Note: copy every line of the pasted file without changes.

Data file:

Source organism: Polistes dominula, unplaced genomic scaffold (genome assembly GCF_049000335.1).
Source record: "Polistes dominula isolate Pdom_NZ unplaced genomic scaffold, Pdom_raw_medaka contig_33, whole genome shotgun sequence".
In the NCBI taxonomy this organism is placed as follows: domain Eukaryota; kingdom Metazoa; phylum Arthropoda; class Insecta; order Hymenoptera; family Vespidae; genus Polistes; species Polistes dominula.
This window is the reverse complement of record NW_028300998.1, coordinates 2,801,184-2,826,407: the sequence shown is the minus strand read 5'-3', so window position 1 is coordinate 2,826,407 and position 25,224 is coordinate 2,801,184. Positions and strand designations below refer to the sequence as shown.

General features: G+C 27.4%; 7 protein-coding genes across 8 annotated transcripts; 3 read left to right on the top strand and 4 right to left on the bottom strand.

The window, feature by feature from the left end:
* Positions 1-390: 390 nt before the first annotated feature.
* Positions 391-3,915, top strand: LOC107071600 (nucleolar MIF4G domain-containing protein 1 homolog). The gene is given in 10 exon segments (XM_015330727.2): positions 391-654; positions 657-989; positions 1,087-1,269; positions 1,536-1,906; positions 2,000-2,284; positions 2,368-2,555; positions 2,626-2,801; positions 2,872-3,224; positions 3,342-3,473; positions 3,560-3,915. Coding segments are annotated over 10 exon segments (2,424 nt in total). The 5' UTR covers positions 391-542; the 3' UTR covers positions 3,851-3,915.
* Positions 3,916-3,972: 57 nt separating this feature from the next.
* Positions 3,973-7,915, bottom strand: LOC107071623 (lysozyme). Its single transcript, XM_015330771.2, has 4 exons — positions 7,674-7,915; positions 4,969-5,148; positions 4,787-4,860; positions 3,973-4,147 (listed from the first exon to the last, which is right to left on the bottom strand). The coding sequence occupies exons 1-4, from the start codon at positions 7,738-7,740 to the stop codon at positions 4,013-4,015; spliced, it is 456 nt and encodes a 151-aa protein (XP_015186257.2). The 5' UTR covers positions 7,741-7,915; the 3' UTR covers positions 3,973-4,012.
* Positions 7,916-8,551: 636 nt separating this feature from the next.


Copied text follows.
Source organism: Polistes dominula, unplaced genomic scaffold (genome assembly GCF_049000335.1).
Source record: "Polistes dominula isolate Pdom_NZ unplaced genomic scaffold, Pdom_raw_medaka contig_33, whole genome shotgun sequence".
In the NCBI taxonomy this organism is placed as follows: domain Eukaryota; kingdom Metazoa; phylum Arthropoda; class Insecta; order Hymenoptera; family Vespidae; genus Polistes; species Polistes dominula.
This window is the reverse complement of record NW_028300998.1, coordinates 2,801,184-2,826,407: the sequence shown is the minus strand read 5'-3', so window position 1 is coordinate 2,826,407 and position 25,224 is coordinate 2,801,184. Positions and strand designations below refer to the sequence as shown.

General features: G+C 27.4%; 7 protein-coding genes across 8 annotated transcripts; 3 read left to right on the top strand and 4 right to left on the bottom strand.

The window, feature by feature from the left end:
* Positions 1-390: 390 nt before the first annotated feature.
* Positions 391-3,915, top strand: LOC107071600 (nucleolar MIF4G domain-containing protein 1 homolog). The gene is given in 10 exon segments (XM_015330727.2): positions 391-654; positions 657-989; positions 1,087-1,269; positions 1,536-1,906; positions 2,000-2,284; positions 2,368-2,555; positions 2,626-2,801; positions 2,872-3,224; positions 3,342-3,473; positions 3,560-3,915. Coding segments are annotated over 10 exon segments (2,424 nt in total). The 5' UTR covers positions 391-542; the 3' UTR covers positions 3,851-3,915.
* Positions 3,916-3,972: 57 nt separating this feature from the next.
* Positions 3,973-7,915, bottom strand: LOC107071623 (lysozyme). Its single transcript, XM_015330771.2, has 4 exons — positions 7,674-7,915; positions 4,969-5,148; positions 4,787-4,860; positions 3,973-4,147 (listed from the first exon to the last, which is right to left on the bottom strand). The coding sequence occupies exons 1-4, from the start codon at positions 7,738-7,740 to the stop codon at positions 4,013-4,015; spliced, it is 456 nt and encodes a 151-aa protein (XP_015186257.2). The 5' UTR covers positions 7,741-7,915; the 3' UTR covers positions 3,973-4,012.
* Positions 7,916-8,551: 636 nt separating this feature from the next.